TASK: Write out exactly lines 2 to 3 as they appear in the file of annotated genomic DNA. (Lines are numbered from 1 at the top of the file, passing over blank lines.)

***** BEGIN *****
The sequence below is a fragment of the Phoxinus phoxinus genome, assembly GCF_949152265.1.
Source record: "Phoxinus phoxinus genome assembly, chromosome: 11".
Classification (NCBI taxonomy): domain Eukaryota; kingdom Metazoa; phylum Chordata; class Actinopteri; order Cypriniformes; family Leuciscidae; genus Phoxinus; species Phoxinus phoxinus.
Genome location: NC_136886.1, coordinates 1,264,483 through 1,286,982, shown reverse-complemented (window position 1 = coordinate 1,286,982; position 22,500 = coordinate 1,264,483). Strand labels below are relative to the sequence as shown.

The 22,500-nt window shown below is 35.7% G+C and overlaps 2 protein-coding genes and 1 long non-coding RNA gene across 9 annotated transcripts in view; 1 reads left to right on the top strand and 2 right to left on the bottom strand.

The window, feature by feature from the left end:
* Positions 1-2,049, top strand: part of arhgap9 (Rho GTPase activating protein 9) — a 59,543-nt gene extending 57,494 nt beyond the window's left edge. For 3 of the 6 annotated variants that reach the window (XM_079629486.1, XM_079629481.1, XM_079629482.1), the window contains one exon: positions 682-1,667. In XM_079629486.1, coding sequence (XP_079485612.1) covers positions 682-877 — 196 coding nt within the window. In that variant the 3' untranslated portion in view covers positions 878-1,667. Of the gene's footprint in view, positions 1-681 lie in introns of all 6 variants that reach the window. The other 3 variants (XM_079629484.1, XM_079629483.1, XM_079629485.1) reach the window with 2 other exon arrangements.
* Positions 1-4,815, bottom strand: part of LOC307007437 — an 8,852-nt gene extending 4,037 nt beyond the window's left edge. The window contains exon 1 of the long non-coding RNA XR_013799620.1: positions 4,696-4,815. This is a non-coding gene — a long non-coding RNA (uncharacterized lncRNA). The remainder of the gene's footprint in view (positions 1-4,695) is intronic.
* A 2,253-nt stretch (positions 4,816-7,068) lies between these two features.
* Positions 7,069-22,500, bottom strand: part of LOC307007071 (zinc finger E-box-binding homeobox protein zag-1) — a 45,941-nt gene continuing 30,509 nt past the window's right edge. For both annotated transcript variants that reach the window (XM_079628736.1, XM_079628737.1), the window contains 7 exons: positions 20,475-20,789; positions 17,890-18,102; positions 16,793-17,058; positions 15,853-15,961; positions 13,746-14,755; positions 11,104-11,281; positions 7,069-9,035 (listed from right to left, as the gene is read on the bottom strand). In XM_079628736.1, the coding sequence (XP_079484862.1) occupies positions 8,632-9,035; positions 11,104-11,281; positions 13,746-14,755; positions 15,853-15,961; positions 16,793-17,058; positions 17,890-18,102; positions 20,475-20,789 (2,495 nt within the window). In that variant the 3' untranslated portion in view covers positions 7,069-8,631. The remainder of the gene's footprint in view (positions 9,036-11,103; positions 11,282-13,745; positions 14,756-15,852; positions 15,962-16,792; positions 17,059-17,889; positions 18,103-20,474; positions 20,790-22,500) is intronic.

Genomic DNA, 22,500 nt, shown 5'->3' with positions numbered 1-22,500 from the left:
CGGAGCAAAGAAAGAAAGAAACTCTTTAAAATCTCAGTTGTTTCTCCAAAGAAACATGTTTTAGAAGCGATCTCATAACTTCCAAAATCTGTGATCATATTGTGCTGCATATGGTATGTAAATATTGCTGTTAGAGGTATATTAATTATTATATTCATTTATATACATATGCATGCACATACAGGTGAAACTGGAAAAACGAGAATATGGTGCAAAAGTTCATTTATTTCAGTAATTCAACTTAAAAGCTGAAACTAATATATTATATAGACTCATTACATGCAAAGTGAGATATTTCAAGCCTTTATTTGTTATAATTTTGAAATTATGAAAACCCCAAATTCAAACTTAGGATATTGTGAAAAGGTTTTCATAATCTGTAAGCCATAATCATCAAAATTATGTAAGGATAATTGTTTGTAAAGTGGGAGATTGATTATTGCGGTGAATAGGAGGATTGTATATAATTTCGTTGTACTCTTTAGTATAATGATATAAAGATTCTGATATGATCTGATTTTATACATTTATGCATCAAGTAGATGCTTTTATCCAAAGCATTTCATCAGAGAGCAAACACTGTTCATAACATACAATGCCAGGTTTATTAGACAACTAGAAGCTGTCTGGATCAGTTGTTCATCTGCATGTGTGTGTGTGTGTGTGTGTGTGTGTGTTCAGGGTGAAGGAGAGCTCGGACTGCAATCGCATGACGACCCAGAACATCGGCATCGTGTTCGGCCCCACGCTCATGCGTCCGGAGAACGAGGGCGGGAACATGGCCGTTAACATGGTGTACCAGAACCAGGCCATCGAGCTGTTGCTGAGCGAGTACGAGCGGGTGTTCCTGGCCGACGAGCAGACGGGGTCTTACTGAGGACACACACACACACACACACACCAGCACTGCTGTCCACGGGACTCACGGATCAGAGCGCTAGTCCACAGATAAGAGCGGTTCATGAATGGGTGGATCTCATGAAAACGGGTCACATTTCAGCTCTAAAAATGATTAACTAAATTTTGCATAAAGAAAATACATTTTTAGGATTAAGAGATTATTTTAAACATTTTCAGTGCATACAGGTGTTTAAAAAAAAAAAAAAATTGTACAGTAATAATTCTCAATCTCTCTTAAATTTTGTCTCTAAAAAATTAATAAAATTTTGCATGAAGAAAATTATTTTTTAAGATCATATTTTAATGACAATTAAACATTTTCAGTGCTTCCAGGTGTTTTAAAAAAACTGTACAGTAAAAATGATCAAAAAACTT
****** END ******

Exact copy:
Source record: "Phoxinus phoxinus genome assembly, chromosome: 11".
Classification (NCBI taxonomy): domain Eukaryota; kingdom Metazoa; phylum Chordata; class Actinopteri; order Cypriniformes; family Leuciscidae; genus Phoxinus; species Phoxinus phoxinus.